A Voice for Emotional Intelligence

Read more about the award in The New Haven Register, "Friends Center leader honored by Yale Center for Emotional Intelligence" by Brian Zahn.

On Monday, November 14, The Yale Center for Emotional Intelligence honored Allyx Schiavone, director of Friends Center for Children, with the Marvin Maurer Spotlight Award. The award is named after an educator, Marvin Maurer, who — seeking to energize learning in his social studies class  developed a Feeling Word Curriculum that has since become a key component in Yale Center for Emotional Intelligence’s RULER programs  The Marvin Maurer Spotlight award recognizes an educator who embodies Mr. Maurer’s belief in the importance of connecting personal experiences to academic material and exhibits outstanding teaching practices of emotional intelligence.

“Friends Center for Children is a real community where children, staff and parents have the same core values,” said Marc Brackett, Yale Center for Emotional Intelligence director. “The space radiates with warmth, trust and rigor: parents interacting with teachers, and children loving learning. It comes as no surprise that RULER — our center’s approach to social and emotional learning — has become part of the immune system of this amazing learning community. I couldn’t be prouder of Friends Center for Children.”

“I am thrilled to be receiving this award. It is especially poignant in light of the tumultuous time we find ourselves in as a result of a polarizing electoral season,” Allyx Schiavone said. “Never has the need for emotional intelligence been so evident. Recognizing, understanding, labeling, expressing and regulating our feelings has the power to help our community explore differences, find tolerance and eventually heal.”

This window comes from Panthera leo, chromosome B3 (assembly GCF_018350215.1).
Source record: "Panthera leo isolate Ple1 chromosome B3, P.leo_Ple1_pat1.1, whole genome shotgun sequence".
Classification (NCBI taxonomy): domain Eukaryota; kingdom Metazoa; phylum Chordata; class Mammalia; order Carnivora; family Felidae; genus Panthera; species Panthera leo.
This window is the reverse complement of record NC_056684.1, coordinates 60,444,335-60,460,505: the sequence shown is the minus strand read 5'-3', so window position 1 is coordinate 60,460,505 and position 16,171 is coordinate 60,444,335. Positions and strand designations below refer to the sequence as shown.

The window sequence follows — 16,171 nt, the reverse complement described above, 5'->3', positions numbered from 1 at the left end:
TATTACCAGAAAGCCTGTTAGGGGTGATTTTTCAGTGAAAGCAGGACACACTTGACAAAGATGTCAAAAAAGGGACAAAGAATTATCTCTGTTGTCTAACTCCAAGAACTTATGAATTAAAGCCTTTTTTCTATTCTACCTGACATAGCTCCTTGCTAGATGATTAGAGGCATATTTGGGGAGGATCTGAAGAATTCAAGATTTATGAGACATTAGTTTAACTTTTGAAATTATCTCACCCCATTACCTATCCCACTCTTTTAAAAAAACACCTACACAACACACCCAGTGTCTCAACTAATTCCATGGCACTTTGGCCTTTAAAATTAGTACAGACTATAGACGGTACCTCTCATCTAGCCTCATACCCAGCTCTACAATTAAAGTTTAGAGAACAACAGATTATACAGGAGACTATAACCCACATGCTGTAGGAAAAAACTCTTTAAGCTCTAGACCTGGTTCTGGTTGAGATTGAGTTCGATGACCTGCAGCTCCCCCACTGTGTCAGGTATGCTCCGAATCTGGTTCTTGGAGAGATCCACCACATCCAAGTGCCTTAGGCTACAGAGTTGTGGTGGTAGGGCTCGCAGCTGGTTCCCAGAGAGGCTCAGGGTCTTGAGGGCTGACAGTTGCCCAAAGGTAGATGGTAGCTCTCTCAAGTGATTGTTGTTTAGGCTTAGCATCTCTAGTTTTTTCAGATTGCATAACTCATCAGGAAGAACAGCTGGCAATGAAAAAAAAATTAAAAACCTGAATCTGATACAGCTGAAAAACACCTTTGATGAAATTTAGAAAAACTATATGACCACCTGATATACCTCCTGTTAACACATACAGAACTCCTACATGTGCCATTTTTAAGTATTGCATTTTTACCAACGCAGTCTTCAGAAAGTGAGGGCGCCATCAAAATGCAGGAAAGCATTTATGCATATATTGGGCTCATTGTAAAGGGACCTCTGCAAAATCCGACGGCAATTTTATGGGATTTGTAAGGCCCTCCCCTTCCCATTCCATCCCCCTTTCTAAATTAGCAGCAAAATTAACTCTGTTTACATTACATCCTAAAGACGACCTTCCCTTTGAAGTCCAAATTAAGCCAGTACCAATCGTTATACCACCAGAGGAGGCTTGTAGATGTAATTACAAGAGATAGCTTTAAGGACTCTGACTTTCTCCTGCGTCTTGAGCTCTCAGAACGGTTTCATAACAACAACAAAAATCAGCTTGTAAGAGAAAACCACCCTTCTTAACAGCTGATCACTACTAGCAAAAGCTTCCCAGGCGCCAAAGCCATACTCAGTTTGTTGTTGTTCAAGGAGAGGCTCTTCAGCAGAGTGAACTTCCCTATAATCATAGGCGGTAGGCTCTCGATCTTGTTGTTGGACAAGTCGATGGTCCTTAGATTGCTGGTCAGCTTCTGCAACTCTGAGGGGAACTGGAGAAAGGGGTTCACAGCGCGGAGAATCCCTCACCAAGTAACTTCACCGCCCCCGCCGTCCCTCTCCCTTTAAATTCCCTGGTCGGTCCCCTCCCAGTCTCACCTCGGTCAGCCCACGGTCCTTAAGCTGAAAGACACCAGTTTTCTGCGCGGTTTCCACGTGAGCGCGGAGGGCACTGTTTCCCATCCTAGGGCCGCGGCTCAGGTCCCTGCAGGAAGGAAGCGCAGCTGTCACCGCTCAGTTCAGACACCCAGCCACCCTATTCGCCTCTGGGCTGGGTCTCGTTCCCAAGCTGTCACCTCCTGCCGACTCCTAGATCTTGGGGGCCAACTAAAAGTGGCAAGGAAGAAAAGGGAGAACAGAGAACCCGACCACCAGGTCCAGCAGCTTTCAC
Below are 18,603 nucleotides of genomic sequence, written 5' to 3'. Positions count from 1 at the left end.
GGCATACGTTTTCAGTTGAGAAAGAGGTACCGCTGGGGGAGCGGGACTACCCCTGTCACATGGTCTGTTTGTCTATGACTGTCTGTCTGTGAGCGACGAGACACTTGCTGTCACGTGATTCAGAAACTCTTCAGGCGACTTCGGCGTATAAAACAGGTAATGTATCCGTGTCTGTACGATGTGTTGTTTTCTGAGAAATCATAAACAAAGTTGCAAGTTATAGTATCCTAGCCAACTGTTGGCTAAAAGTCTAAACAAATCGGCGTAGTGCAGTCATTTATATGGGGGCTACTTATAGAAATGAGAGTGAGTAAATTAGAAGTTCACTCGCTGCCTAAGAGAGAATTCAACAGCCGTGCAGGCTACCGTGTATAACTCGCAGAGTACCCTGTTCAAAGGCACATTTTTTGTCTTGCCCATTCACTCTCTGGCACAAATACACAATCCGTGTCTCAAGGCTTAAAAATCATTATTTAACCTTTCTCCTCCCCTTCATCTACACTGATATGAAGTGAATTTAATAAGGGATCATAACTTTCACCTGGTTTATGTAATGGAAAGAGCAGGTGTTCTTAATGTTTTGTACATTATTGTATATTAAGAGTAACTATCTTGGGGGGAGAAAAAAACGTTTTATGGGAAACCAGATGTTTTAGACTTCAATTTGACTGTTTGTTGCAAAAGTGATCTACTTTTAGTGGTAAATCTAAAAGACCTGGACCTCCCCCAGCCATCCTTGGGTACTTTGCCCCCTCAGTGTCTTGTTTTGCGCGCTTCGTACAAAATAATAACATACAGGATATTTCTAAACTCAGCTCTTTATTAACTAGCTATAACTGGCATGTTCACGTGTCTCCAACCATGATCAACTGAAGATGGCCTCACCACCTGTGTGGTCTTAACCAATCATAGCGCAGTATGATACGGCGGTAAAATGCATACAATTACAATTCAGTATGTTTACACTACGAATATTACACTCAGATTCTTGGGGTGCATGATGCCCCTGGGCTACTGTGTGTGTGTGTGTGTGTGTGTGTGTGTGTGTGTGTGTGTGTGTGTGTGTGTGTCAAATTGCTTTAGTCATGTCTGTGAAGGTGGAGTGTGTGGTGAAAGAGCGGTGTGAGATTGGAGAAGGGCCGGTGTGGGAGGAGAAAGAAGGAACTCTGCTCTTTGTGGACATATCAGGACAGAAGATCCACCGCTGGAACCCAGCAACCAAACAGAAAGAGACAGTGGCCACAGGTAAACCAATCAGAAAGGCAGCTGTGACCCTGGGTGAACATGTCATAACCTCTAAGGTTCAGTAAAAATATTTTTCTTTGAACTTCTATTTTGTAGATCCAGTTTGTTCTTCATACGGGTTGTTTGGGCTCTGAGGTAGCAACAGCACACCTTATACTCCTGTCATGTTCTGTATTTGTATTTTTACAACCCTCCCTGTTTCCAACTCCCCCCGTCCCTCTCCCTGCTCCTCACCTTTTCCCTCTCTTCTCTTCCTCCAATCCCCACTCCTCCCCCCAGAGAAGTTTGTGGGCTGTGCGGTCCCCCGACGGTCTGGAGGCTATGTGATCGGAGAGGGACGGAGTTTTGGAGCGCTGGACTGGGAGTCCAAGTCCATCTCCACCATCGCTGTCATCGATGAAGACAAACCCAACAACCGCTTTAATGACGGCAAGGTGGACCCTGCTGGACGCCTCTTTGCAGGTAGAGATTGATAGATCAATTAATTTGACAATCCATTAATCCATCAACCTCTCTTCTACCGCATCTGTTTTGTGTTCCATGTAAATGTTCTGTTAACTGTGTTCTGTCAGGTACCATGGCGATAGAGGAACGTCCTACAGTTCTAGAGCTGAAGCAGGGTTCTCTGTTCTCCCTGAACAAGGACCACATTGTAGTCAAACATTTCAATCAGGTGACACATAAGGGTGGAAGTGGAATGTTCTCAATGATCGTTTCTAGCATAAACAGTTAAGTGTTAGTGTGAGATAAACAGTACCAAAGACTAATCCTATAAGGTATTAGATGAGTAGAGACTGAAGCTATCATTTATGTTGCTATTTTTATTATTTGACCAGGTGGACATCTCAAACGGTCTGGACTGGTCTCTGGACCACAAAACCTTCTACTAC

At the luncheon celebration held at the New Haven Friends Meeting house, Allyx reflected on her personal inspirations for her work at Friends Center – naming and honoring her son and daughter, Penn and Josie, for inspiring her “to be better and do better.” She also shared the Quaker values (simplicity, peace, integrity, community, equality and stewardship) and Friends Center mission (educate children, empower families, inspire teachers, engage community, embrace diversity) that together motivate all aspects of the Friends Center program, including its sliding scale tuition implemented to ensure no socio-economic majority in the program; its parent COOP where families contribute to our program each week; its commitment to diversity and having no racial majority; its Adverse Childhood Experience program which addresses potentially traumatic events children experience that can have negative, lasting effects on a child’s health and well-being.

Allyx’s message enumerated the many reasons why emotional intelligence, specifically the RULER program from Yale Center for Emotional Intelligence.

“We use RULER because we see a definitive impact on cognitive and academic growth through the program… because we believe that social and emotional learning is a component of an ideal learning community… because we navigate a diverse population with varying belief systems and cultures… We use RULER to set the foundation to help us navigate our implicit biases… because we see the link between this self-awareness and tolerance…because we see the impact that poor attachment, poor socialization and poor self-regulation can have on a community in multiple ways.”

Allyx shared the personal privileges and challenges she has experienced in finding her voice, and, in Quaker tradition, ended her message with queries to inspire all of us to consider the power and impact of our own voice:

What is your inspiration?
What is your motivation?
What are your values?
What is your work?         

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Seeking Solace